6. Students should contact the Director of the Office for Accessibility if they have any questions or concerns about their accommodation plan, if they have difficulty arranging their accommodations, or if there are any needed changes to their plan at any point during the semester. Students are also strongly encouraged to work closely with the Office for Accessibility throughout the academic year and make use of available support services.

What is the Policy on Paper Extensions?

Students with and without disabilities are expected to meet their academic obligations in accordance with the schedule specified by the instructor and the college. The Office for Accessibility and Educational Opportunity (AEO) encourages students to request information about papers in advance, or work with their instructor to identify staggered deadlines for assignments rather than asking for extensions beyond the scheduled due date. (Please refer to the College Regulations, Section J, Part II for more information).

If you anticipate needing more time to work on a paper or project due to a disability-related need, talk to your instructor at the beginning of the semester to see if you can get paper assignments in advance. In addition, meet regularly with your professors throughout the course of the assignment to discuss progress or address questions or concerns that you may have regarding the assignment.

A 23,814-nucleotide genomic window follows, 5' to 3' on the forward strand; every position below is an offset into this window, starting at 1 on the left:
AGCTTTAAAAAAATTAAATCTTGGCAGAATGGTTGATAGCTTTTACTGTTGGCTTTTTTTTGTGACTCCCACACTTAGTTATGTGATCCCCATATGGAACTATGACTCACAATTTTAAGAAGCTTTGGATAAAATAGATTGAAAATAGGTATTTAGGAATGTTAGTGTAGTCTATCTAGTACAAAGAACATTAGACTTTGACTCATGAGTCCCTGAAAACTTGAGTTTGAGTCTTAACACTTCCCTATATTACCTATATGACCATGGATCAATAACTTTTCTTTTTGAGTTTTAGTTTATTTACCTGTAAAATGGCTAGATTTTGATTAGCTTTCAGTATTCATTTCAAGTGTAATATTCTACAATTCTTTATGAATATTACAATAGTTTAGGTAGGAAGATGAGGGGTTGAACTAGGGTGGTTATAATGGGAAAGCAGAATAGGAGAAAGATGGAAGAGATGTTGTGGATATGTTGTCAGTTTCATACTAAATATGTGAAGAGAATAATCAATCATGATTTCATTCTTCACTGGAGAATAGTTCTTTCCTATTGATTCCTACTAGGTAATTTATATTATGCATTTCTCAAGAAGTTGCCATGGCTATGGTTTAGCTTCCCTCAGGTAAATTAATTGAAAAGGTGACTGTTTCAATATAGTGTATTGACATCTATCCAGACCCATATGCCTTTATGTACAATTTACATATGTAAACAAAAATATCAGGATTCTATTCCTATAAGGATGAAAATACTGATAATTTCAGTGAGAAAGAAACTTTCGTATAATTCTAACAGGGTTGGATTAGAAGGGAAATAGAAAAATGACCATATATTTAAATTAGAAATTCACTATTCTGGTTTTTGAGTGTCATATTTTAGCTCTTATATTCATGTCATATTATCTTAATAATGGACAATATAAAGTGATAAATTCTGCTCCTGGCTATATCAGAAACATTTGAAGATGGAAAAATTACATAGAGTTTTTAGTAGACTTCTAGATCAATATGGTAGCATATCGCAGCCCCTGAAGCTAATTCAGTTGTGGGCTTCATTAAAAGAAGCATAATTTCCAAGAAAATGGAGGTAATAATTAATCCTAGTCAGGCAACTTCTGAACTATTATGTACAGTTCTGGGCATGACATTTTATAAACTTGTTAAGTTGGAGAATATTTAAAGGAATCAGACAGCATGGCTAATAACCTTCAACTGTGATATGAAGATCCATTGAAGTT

If necessary, you may also request staggered deadlines in consultation with the instructor, your class advisor in the Dean of Studies Office, and the Office for Accessibility. Staggered deadlines are used when a student has several papers or projects due on the same day or within a very short period in two or more classes. Staggered deadlines are always established well advance of the scheduled due date. As with all disability accommodations, the accommodation of staggered deadlines is determined according to the current nature of your disability or disabilities, supporting documentation, and the specific requirements of the course, program, or activity.